Menstrual cramp remedies
Image adapted from: Livia
“There’s a tiny evil gnome inside me hacking away at my uterus with a pitchfork,” I recently told a colleague. This metaphorical gnome attacks without fail each month in varying intensities – sometimes it’s a dull, ignorable pain, other times I’m left whimpering in the foetal position, unable to function.
No matter how strong and independent we may be, period cramps just get the better of us ladies sometimes – as if it isn’t already bad enough that we’re haemorrhaging from our nether regions. To alleviate your agony, turn to these drug-free methods for menstrual cramp relief instead and you’ll be back on your feet in a jiffy.
1. Keep your tummy warm with menstrual heat packs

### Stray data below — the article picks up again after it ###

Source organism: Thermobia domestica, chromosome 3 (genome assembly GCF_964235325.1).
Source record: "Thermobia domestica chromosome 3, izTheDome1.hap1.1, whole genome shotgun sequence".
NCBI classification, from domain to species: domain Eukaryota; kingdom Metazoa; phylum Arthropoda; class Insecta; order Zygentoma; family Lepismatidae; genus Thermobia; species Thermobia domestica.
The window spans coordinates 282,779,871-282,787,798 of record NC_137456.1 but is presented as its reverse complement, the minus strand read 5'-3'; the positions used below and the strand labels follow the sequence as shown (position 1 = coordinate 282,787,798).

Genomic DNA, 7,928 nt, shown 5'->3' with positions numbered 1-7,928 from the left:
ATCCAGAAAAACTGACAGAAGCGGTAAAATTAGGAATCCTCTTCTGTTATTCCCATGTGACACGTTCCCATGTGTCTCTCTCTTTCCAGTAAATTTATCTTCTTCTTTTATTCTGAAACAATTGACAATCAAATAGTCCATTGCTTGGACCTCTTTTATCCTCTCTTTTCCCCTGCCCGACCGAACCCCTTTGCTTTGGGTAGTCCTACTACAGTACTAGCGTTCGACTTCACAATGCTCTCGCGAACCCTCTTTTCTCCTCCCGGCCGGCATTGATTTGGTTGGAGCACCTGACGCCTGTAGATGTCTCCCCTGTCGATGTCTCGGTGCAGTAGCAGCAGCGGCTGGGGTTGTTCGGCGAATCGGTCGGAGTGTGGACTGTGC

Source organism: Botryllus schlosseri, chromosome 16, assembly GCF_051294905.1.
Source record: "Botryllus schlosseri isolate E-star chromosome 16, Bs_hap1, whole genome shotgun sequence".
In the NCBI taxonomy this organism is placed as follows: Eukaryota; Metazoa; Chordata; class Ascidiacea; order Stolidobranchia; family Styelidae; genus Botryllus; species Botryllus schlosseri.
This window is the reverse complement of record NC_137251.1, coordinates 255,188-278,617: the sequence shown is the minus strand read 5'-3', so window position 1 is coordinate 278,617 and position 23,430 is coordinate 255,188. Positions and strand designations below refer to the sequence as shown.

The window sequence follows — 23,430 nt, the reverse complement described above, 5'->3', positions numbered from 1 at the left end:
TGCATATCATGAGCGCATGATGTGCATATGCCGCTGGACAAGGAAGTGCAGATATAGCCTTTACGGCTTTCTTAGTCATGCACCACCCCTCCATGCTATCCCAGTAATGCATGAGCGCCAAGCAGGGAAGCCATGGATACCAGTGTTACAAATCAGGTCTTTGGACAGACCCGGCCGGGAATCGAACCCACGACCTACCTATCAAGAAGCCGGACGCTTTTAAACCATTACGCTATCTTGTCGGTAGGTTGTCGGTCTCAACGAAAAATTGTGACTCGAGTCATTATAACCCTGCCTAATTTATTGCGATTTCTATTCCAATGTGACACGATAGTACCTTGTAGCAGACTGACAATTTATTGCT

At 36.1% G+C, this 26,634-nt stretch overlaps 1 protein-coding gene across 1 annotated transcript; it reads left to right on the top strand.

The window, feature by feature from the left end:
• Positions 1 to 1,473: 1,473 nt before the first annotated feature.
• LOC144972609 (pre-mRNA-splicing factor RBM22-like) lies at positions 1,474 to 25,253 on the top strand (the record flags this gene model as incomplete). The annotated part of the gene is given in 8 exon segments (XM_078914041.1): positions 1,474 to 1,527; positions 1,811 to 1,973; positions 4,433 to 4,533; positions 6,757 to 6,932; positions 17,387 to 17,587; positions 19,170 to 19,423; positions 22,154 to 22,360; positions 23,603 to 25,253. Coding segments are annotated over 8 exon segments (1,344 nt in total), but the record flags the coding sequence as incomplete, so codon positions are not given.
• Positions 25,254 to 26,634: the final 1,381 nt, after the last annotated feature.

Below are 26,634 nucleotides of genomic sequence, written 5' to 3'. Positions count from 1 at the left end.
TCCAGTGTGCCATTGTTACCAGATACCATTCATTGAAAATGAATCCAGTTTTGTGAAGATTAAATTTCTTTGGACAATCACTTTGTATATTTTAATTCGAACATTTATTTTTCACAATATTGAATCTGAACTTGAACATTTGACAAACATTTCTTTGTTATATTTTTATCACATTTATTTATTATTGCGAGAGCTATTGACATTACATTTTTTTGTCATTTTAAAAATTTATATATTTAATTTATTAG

Image credit: The Pslove Company
Heat can do wonders in helping your muscles and blood vessels relax, but no one really paints the town red while clutching a bulky hot water bottle. These stick-on MenstruHeat patches are a great fuss-free alternative, providing targeted heat relief to your abdomen as you’re out and about.
Fun fact: MenstruHeat was created by local start-up The Pslove Company. Click here to read about other cool Singaporean creations. #supportlocal
Image adapted from: Kao
If you love MegRhythm’s Steam Eye Masks, another heat patch you might want to try is the MegRhythm Thermal Tummy Patch. Unlike MenstruHeat, these are to be stuck on the inner side of the front of your underwear rather than on your skin. Similar to the eye masks, these tummy patches heat up to a comfortable 40°C, but the warmth lasts much longer, from 5 to 8 hours.